Thursday, 21 December 2017

17th Century muff

Pattern: improvised
Fabric: 19 x 50 cm silk and about 50 x 50 cm fake fur
Haberdasheries: 1 m gold band, and 76 small pearls; cooker hood filter

Yesterday I posted the cuffs and ruff I made for my husband to wear at the ‘Battle for Grol’ event. I also made something for myself, which was a nice dainty muff!

Me with the muff, although not much of it is visible! Photo by  Phil Thomason
This is the second muff I’ve made. I made a Regency muff before, and the nice thing it that the two are about as different as they could be! In the 17th century, muffs tended to be small and have fur on the inside and fur or fabric on the outside, whereas in the Regency period, muffs were huge and had fur on the outside and fabric on the inside.

On the left, a 17th century Dutchwoman with a small muff; on the right, a Regency lady with the typical large muff
To make this muff, I first took a strip of silk and sewed gold band and small pearls onto it. Then I sewed the strip into a cylinder shape. I then cut a wider piece of fake fur and sewed that into a cylinder as well, after which I added both cylinders together on one end. I then realised that if I stuffed the muff, the filling would probably look bumpy beneath the silk, so I also made a cylinder out of cooker hood filter and put that in before adding the stuffing. I placed only a little stuffing inside the tube, and added more inside the edges so they’d stand out nicely. This also makes it impossible for wind to get into the muff, so it actually keeps my hands very nicely warm! Finally, I hand sewed the last cylinder edge closed.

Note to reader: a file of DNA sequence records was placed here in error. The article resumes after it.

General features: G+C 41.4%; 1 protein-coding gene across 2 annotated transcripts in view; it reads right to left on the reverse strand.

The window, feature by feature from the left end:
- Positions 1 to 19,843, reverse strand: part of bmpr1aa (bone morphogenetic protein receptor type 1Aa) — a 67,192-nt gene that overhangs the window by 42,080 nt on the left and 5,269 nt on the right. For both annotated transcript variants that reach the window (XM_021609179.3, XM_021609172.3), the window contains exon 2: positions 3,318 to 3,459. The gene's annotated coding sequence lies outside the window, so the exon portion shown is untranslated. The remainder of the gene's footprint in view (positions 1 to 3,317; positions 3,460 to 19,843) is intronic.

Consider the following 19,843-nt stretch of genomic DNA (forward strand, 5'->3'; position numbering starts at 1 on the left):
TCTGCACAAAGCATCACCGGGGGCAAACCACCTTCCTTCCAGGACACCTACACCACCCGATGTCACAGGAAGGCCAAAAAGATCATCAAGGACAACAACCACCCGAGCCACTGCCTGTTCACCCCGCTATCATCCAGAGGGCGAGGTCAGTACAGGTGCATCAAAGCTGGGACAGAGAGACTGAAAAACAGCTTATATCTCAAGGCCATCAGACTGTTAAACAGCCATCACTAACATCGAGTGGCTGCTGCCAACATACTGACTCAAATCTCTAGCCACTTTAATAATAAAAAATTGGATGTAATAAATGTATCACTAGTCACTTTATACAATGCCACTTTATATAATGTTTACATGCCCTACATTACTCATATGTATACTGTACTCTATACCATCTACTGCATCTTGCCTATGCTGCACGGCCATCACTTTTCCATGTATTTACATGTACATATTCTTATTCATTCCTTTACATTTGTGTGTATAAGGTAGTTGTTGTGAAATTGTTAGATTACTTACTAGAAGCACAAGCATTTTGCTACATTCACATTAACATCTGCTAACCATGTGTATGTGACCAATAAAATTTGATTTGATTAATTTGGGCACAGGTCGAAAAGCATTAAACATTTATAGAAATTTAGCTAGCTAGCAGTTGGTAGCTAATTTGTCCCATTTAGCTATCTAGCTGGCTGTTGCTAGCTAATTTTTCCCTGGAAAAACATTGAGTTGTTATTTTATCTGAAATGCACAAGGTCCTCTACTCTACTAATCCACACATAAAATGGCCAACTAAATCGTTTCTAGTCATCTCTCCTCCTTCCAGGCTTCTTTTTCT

Sewing on the pearls
The cooker hood filter cylinder
The finished 17th century muff!

Here are my two muffs side to side for comparison:

1 comment:

  1. Nice muff, thanks for sharing your project! The measurements are really helpful. Using the cooker hood filter was a clever move for the right amount of stiffness. Maybe people in period might've used stiffened canvas, padded with woolen fabric and/or batting?